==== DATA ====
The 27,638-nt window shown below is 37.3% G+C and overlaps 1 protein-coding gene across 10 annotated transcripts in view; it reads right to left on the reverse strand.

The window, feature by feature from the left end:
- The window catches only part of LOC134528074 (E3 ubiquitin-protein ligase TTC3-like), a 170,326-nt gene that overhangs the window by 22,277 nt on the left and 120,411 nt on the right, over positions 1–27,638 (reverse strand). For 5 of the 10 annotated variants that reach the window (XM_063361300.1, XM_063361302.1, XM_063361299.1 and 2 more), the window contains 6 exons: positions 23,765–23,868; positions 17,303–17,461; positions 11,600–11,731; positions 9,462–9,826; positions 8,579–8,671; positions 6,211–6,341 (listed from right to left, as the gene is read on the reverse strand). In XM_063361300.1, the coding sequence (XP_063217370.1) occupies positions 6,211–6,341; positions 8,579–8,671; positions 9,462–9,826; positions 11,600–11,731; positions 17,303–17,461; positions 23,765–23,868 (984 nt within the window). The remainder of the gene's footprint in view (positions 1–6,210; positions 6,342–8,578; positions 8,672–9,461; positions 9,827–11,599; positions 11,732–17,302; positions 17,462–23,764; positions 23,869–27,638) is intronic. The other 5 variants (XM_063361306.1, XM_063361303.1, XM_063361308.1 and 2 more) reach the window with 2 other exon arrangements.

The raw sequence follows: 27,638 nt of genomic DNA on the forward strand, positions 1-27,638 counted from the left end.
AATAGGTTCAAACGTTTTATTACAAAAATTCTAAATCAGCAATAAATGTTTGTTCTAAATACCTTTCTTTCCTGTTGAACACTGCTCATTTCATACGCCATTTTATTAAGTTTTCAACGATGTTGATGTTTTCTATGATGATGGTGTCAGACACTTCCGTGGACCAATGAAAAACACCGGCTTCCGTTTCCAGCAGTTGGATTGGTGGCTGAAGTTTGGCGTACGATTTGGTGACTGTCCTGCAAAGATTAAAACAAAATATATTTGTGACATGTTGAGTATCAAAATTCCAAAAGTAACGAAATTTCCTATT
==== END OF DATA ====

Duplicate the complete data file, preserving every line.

The 27,638-nt window shown below is 37.3% G+C and overlaps 1 protein-coding gene across 10 annotated transcripts in view; it reads right to left on the reverse strand.

The window, feature by feature from the left end:
- The window catches only part of LOC134528074 (E3 ubiquitin-protein ligase TTC3-like), a 170,326-nt gene that overhangs the window by 22,277 nt on the left and 120,411 nt on the right, over positions 1–27,638 (reverse strand). For 5 of the 10 annotated variants that reach the window (XM_063361300.1, XM_063361302.1, XM_063361299.1 and 2 more), the window contains 6 exons: positions 23,765–23,868; positions 17,303–17,461; positions 11,600–11,731; positions 9,462–9,826; positions 8,579–8,671; positions 6,211–6,341 (listed from right to left, as the gene is read on the reverse strand). In XM_063361300.1, the coding sequence (XP_063217370.1) occupies positions 6,211–6,341; positions 8,579–8,671; positions 9,462–9,826; positions 11,600–11,731; positions 17,303–17,461; positions 23,765–23,868 (984 nt within the window). The remainder of the gene's footprint in view (positions 1–6,210; positions 6,342–8,578; positions 8,672–9,461; positions 9,827–11,599; positions 11,732–17,302; positions 17,462–23,764; positions 23,869–27,638) is intronic. The other 5 variants (XM_063361306.1, XM_063361303.1, XM_063361308.1 and 2 more) reach the window with 2 other exon arrangements.

The raw sequence follows: 27,638 nt of genomic DNA on the forward strand, positions 1-27,638 counted from the left end.
AATAGGTTCAAACGTTTTATTACAAAAATTCTAAATCAGCAATAAATGTTTGTTCTAAATACCTTTCTTTCCTGTTGAACACTGCTCATTTCATACGCCATTTTATTAAGTTTTCAACGATGTTGATGTTTTCTATGATGATGGTGTCAGACACTTCCGTGGACCAATGAAAAACACCGGCTTCCGTTTCCAGCAGTTGGATTGGTGGCTGAAGTTTGGCGTACGATTTGGTGACTGTCCTGCAAAGATTAAAACAAAATATATTTGTGACATGTTGAGTATCAAAATTCCAAAAGTAACGAAATTTCCTATT